Tax

Former Tyco Tax Man Gets Three Years

Raymond Stevenson backdated documents to hide a capital gain on Tyco's 1999 federal tax return.
Stephen TaubNovember 30, 2006

The former head of Tyco International’s tax department is headed to prison for tax evasion.

Raymond Stevenson was sentenced to three years in prison after pleading guilty to intentionally failing to report more than $170 million in income on Tyco’s 1999 corporate tax return, which would have resulted in an additional tax liability of $50 million to $60 million, according to an announcement
from U.S. Attorney for the Southern District of Florida R. Alexander Acosta.

Stevenson was Tyco’s top tax adviser and served as Tyco’s vice president in charge of taxation, where his responsibilities included overseeing the preparation and filing of Tyco’s corporate tax returns. He served under former Tyco International Ltd. chairman and chief executive officer Dennis Kozlowski and former chief financial officer Mark Swartz, both of whom were found were found guilty of grand larceny, securities fraud, conspiracy, and falsifying business records in June 2005.

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According to Acosta, Stevenson directed a series of transactions designed to reduce Tyco’s state tax liability. Those transactions resulted in a $170 million capital gain that should have been reported in Tyco’s federal taxes. Stevenson was accused of ordering that documents relating to the transactions be backdated to avoid having to report the gain on Tyco’s federal tax return.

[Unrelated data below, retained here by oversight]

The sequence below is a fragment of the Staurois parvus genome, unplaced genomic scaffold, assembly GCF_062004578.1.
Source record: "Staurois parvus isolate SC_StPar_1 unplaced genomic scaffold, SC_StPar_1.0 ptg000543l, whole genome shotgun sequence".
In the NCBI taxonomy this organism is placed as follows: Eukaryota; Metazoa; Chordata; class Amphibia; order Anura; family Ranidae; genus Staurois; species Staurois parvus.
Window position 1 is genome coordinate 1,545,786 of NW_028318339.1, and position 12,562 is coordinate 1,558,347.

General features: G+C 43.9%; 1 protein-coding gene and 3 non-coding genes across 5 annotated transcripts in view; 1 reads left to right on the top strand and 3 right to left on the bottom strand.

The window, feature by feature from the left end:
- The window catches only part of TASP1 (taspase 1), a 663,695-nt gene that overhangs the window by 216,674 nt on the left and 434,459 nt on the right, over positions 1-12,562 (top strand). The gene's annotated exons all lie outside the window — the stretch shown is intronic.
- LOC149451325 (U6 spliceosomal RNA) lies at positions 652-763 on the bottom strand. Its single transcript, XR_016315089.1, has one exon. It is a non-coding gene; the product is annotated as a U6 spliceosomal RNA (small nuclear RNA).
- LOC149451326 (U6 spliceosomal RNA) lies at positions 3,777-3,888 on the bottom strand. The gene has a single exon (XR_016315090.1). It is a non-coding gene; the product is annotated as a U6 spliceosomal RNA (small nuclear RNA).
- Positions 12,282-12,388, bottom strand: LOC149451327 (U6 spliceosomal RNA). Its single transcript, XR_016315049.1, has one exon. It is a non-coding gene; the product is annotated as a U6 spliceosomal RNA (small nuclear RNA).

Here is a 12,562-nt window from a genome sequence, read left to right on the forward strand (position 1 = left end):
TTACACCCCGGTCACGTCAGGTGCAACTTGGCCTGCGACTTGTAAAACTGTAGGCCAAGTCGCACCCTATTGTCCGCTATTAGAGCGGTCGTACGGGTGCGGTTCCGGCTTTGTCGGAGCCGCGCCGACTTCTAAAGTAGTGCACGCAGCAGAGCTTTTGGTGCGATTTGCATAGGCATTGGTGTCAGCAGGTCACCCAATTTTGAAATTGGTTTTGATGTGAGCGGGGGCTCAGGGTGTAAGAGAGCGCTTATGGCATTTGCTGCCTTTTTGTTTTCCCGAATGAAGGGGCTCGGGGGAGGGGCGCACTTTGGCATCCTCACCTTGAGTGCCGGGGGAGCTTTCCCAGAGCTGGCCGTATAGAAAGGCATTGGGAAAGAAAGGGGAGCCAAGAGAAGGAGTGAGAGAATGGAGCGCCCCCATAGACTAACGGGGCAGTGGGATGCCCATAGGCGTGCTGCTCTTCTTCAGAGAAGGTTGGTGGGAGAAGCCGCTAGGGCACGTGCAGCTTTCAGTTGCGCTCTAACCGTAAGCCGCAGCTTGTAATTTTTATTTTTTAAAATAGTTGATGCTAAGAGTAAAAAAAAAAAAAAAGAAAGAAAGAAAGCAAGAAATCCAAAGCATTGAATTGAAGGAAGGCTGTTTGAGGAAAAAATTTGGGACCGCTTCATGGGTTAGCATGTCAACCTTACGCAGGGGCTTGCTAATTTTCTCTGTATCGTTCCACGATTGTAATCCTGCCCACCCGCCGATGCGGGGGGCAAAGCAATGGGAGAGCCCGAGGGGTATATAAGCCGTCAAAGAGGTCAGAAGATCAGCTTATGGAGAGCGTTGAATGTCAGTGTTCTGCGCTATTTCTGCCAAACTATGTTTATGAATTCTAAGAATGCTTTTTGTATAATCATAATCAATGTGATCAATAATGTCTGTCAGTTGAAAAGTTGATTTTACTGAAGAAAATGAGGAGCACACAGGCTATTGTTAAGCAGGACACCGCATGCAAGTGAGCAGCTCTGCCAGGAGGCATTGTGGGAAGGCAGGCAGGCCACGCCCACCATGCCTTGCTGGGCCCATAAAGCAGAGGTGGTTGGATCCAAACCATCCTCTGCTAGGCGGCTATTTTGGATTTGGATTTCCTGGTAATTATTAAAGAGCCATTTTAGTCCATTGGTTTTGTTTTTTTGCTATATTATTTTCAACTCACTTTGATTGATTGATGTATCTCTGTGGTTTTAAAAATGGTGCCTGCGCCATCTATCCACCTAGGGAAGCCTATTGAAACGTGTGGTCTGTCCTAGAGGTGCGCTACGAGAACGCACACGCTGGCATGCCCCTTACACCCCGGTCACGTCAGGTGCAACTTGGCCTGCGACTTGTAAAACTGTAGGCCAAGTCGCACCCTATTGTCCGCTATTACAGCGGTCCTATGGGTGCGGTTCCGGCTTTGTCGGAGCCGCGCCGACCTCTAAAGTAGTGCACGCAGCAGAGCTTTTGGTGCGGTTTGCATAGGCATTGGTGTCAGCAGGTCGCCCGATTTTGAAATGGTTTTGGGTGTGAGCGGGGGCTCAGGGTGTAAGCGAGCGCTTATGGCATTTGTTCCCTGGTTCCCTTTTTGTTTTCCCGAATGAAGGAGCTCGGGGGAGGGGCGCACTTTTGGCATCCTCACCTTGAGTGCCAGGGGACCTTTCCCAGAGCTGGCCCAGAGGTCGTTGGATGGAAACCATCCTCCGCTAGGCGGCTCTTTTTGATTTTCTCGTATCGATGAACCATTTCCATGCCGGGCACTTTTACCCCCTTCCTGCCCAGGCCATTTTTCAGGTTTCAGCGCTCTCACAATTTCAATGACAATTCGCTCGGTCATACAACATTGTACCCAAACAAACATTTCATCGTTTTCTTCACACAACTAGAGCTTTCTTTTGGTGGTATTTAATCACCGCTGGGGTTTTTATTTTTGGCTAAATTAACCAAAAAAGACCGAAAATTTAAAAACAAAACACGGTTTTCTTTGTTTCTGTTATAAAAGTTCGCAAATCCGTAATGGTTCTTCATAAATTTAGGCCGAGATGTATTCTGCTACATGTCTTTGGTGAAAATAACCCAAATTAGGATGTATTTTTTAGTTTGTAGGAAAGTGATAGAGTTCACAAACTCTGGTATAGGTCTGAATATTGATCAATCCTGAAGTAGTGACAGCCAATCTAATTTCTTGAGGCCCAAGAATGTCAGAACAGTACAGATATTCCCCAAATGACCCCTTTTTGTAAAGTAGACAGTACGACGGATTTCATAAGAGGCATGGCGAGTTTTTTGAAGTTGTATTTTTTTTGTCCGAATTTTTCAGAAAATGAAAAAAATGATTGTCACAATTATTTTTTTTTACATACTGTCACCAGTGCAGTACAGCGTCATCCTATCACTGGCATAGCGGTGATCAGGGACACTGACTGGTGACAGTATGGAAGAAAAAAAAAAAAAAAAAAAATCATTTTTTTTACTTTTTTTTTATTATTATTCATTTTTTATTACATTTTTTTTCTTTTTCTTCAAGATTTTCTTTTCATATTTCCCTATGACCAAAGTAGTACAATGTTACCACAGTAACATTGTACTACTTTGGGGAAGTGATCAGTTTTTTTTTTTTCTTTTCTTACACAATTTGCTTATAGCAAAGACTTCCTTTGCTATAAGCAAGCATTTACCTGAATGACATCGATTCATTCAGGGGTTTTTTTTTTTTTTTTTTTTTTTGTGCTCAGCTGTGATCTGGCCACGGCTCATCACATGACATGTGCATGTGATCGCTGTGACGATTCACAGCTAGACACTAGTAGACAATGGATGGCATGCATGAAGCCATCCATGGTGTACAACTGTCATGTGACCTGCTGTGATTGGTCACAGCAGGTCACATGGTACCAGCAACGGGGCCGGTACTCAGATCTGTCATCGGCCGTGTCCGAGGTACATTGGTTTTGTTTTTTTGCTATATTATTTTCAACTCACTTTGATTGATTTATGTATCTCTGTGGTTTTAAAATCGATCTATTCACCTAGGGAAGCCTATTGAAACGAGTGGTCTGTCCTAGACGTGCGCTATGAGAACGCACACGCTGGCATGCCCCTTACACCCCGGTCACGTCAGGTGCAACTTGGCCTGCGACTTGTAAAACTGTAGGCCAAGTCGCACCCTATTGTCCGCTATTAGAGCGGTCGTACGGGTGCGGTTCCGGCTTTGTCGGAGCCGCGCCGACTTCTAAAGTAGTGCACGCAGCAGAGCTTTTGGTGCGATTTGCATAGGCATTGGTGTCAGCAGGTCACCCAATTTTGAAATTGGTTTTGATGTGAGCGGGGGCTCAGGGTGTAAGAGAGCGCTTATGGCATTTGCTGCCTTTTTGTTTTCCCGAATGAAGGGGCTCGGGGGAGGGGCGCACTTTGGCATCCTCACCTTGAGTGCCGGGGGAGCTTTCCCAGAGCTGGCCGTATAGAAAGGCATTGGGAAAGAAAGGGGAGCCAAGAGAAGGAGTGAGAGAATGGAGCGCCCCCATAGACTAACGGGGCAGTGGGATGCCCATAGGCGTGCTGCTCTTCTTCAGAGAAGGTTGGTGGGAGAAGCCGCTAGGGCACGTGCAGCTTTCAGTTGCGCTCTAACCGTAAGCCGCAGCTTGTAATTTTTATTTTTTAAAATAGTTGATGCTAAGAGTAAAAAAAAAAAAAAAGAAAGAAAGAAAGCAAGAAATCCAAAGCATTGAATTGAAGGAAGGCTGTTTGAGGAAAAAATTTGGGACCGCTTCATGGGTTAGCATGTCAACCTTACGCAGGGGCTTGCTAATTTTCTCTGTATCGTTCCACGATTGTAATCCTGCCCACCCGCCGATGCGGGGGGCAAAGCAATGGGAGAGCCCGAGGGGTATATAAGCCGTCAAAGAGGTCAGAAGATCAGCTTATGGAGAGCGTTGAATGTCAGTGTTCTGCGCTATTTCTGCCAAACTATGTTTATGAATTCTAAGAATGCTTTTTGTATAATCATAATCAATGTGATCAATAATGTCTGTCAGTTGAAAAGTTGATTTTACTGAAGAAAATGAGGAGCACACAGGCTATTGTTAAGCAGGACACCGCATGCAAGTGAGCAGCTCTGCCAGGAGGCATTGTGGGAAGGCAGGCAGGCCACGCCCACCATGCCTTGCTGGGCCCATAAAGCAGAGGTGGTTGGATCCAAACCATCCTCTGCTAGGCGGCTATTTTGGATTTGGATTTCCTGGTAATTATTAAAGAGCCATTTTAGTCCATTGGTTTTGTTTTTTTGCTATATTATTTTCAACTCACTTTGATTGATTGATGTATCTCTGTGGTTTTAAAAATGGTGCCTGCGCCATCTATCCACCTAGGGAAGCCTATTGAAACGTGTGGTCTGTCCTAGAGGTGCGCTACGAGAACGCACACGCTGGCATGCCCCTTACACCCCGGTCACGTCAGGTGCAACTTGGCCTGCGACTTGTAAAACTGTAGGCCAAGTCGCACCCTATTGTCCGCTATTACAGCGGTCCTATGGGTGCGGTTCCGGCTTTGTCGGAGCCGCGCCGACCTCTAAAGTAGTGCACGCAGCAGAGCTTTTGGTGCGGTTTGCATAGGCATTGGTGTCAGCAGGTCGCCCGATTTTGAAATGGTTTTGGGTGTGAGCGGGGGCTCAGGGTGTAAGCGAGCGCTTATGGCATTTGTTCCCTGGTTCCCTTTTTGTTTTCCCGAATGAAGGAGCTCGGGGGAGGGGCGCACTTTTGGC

“Today’s prison sentence is a reminder that tax laws apply equally to everyone,” said Acosta, in a statement.

“Whether a complex corporate return or a straightforward individual return, if you prepare it or sign it, you are responsible for its contents and will be held accountable for any scheme to defraud the government,” added Brian Wimpling, special agent in charge of the Internal Revenue Service’s criminal investigation department, in the statement.

Stevenson was also fined $250,000 and must serve one year of supervision upon his release, according to the Palm Beach Post.

Stevenson had agreed to a plea agreement in September, according to Reuters.